Discussion in 'Current Affairs' started by BreathingOutOnTheWayUp, Mar 28, 2011.

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  1. No intention to interfere with the course of justice here but simply a question/observation. I thought that the idea of medics bearing arms was for the protection of their patients/injured persons in their care. Can't really see a problem with learning how to use a weapon - very different indeed from being expected to use it offensively in combat.
  2. The Daily Telegraph readers are discussing the merits of the case too. Outrageous.
  3. We carry arms for personal protection and that of our patients. If we fire aggressively (ie not simply as protection) then we lose the shield of the Geneva Convention.

    The level to which one uses their personal weapon is an individual decision, as you would find if you surveyed us.

    I'm not going to get into discussion of thus particular case, despite it's mention in the other place! Suffice to say I believe there are ways of making objections, and those which involve civilian support groups and the media wouldn't be my personal choice nor a course I would advise. Airing one's dirty laundry and all that.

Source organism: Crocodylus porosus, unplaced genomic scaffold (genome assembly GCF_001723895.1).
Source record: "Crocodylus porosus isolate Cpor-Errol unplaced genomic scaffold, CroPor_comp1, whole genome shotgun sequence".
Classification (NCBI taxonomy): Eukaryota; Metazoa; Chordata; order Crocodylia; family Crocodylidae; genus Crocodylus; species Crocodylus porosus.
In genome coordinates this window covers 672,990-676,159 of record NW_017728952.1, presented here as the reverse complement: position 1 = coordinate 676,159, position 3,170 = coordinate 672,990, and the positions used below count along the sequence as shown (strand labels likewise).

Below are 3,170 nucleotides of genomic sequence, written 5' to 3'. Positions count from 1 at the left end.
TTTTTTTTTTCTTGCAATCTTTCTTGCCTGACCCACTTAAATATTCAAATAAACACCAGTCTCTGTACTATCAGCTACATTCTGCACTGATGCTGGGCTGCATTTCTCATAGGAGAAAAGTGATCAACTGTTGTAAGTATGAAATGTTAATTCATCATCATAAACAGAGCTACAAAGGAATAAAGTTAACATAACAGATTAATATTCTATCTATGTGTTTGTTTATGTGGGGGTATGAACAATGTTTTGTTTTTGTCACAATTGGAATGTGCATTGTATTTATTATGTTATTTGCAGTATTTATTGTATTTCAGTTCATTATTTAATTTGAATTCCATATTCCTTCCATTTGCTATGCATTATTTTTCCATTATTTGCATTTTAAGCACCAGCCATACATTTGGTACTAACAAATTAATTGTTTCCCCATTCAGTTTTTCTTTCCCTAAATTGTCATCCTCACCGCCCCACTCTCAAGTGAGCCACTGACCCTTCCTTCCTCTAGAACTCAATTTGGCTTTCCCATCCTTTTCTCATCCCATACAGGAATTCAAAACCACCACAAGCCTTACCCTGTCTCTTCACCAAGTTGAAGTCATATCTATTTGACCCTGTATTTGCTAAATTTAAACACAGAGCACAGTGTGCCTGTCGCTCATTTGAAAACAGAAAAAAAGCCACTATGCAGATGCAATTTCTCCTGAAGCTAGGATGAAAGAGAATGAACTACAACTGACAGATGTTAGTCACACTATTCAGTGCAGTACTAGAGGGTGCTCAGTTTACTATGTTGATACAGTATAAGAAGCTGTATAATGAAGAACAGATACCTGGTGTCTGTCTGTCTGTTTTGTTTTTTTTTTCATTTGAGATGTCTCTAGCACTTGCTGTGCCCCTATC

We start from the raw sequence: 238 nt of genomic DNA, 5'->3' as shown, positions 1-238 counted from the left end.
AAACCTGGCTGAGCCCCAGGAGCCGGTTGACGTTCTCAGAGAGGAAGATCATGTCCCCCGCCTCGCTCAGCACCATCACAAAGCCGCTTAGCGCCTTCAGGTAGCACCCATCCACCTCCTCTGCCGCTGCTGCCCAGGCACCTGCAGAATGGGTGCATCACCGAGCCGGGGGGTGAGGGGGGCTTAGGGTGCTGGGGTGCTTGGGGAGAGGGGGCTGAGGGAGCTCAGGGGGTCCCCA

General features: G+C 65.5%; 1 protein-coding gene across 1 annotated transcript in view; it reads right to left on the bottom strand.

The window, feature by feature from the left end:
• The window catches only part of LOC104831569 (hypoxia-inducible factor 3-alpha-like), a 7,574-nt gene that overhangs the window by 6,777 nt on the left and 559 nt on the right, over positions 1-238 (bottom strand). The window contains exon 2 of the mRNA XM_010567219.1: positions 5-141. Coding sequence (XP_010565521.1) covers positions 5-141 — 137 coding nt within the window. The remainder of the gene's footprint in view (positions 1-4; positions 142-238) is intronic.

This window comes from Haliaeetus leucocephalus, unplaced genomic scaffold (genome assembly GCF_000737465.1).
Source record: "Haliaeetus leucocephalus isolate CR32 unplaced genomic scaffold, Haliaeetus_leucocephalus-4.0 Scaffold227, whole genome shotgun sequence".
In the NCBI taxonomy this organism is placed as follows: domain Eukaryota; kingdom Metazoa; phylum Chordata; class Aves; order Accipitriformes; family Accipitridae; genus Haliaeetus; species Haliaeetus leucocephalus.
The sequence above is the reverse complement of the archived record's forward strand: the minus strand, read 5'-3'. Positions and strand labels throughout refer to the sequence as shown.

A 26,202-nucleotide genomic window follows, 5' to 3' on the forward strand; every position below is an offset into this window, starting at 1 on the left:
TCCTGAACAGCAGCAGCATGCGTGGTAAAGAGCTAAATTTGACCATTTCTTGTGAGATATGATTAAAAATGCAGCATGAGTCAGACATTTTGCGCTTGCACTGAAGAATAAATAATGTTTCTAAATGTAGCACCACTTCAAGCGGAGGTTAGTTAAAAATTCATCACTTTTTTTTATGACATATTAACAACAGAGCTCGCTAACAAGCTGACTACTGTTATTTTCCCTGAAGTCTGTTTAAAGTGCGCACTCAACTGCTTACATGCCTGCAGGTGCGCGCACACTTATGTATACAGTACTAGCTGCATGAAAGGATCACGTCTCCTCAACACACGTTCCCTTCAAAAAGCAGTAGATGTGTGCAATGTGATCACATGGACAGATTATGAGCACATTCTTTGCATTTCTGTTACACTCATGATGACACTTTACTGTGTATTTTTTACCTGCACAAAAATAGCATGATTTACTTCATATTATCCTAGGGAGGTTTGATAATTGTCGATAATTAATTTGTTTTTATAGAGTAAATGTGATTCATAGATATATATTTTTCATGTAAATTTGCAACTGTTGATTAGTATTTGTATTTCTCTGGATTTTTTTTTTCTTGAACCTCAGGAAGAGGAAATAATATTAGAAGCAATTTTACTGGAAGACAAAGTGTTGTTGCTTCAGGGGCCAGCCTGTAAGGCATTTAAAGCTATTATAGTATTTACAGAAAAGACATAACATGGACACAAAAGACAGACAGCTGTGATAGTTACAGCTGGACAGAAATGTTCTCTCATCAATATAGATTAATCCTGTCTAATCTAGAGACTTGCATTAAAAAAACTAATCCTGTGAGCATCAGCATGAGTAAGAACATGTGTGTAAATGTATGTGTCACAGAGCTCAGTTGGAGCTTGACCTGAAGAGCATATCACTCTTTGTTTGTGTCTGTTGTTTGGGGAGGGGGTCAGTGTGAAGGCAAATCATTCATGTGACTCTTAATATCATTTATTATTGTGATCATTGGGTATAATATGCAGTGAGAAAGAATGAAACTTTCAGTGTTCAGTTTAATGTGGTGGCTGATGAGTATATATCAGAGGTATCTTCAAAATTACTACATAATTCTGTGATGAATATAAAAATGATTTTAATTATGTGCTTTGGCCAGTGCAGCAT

4. One extreme to the other. One medic was awarded the military cross to this person refusing to undergo weapons training.
  5. And in fact used her weapon during a firefight rather than for the protection of a casualty.
    Yes this is subjudice and one shouldn't comment. There is a very good article in the winter British Army Review. It is written by a young officer; presumably recently returned from Afghanistan; and is about maintaining morality on ops at the tac level. In he he states (precis from memory) that if you are not prepared to die, be maimed, kill and risk yourself to aid or protect others quote "leave the Armed Forces now" unquote. A point well made I beliieve.

  6. The question here is would he be willing to serve as a medic in Afghanistan without having to carry a weapon?
  7. Why join in the first place? It's a military service and its the nature of the trade. Enforcing this countries foreign policy, firing weapons is more or less a forgone conclusion.
  8. No, the question is should he be ALLOWED to serve in Afghanistan without carrying a weapon (which could provide personal and dependent protection IF REQUIRED. The alternative is that other people have to stick their necks out and put themselves at potential risk to protect him.
  9. Very good question Finks.
  10. Ninja_Stoker

    Ninja_Stoker War Hero Moderator

  11. I think you need to remember that he is a medic whose job is to save life not take it, he is not a combat soldier.
  12. I wonder if it's a case of he has been on easy street for his career and now he has to go in an environment where his life is going to be put at risk.